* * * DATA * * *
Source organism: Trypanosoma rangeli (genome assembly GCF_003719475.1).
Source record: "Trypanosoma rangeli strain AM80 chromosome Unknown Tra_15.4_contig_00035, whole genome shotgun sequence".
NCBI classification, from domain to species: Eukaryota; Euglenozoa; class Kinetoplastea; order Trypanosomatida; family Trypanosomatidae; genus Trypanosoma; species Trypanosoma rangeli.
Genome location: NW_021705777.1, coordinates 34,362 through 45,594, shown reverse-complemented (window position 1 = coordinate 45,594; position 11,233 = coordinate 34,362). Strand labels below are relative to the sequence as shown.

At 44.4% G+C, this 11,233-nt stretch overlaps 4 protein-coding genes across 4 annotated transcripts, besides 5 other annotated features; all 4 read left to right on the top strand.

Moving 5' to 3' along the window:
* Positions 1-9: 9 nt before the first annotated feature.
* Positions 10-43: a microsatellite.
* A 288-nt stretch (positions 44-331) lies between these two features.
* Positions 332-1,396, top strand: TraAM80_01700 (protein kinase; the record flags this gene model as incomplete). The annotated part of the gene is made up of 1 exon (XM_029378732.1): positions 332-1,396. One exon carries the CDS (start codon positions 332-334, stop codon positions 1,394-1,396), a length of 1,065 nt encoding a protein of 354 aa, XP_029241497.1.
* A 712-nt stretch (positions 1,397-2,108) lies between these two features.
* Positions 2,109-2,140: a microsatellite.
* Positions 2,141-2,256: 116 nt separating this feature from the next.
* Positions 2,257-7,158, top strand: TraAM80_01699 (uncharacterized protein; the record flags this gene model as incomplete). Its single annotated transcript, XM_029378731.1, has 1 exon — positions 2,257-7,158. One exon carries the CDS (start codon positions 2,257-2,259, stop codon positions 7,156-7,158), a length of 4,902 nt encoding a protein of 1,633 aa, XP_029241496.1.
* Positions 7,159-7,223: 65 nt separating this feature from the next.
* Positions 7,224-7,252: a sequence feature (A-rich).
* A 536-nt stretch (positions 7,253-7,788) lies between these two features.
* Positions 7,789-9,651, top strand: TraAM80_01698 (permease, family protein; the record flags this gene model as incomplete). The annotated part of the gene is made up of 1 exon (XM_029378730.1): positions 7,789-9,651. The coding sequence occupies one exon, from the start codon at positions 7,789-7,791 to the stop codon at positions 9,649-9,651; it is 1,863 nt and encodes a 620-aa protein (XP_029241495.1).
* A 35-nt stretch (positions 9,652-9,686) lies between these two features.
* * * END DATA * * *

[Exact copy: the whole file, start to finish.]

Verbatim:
Source organism: Trypanosoma rangeli (genome assembly GCF_003719475.1).
Source record: "Trypanosoma rangeli strain AM80 chromosome Unknown Tra_15.4_contig_00035, whole genome shotgun sequence".
NCBI classification, from domain to species: Eukaryota; Euglenozoa; class Kinetoplastea; order Trypanosomatida; family Trypanosomatidae; genus Trypanosoma; species Trypanosoma rangeli.
Genome location: NW_021705777.1, coordinates 34,362 through 45,594, shown reverse-complemented (window position 1 = coordinate 45,594; position 11,233 = coordinate 34,362). Strand labels below are relative to the sequence as shown.

At 44.4% G+C, this 11,233-nt stretch overlaps 4 protein-coding genes across 4 annotated transcripts, besides 5 other annotated features; all 4 read left to right on the top strand.

Moving 5' to 3' along the window:
* Positions 1-9: 9 nt before the first annotated feature.
* Positions 10-43: a microsatellite.
* A 288-nt stretch (positions 44-331) lies between these two features.
* Positions 332-1,396, top strand: TraAM80_01700 (protein kinase; the record flags this gene model as incomplete). The annotated part of the gene is made up of 1 exon (XM_029378732.1): positions 332-1,396. One exon carries the CDS (start codon positions 332-334, stop codon positions 1,394-1,396), a length of 1,065 nt encoding a protein of 354 aa, XP_029241497.1.
* A 712-nt stretch (positions 1,397-2,108) lies between these two features.
* Positions 2,109-2,140: a microsatellite.
* Positions 2,141-2,256: 116 nt separating this feature from the next.
* Positions 2,257-7,158, top strand: TraAM80_01699 (uncharacterized protein; the record flags this gene model as incomplete). Its single annotated transcript, XM_029378731.1, has 1 exon — positions 2,257-7,158. One exon carries the CDS (start codon positions 2,257-2,259, stop codon positions 7,156-7,158), a length of 4,902 nt encoding a protein of 1,633 aa, XP_029241496.1.
* Positions 7,159-7,223: 65 nt separating this feature from the next.
* Positions 7,224-7,252: a sequence feature (A-rich).
* A 536-nt stretch (positions 7,253-7,788) lies between these two features.
* Positions 7,789-9,651, top strand: TraAM80_01698 (permease, family protein; the record flags this gene model as incomplete). The annotated part of the gene is made up of 1 exon (XM_029378730.1): positions 7,789-9,651. The coding sequence occupies one exon, from the start codon at positions 7,789-7,791 to the stop codon at positions 9,649-9,651; it is 1,863 nt and encodes a 620-aa protein (XP_029241495.1).
* A 35-nt stretch (positions 9,652-9,686) lies between these two features.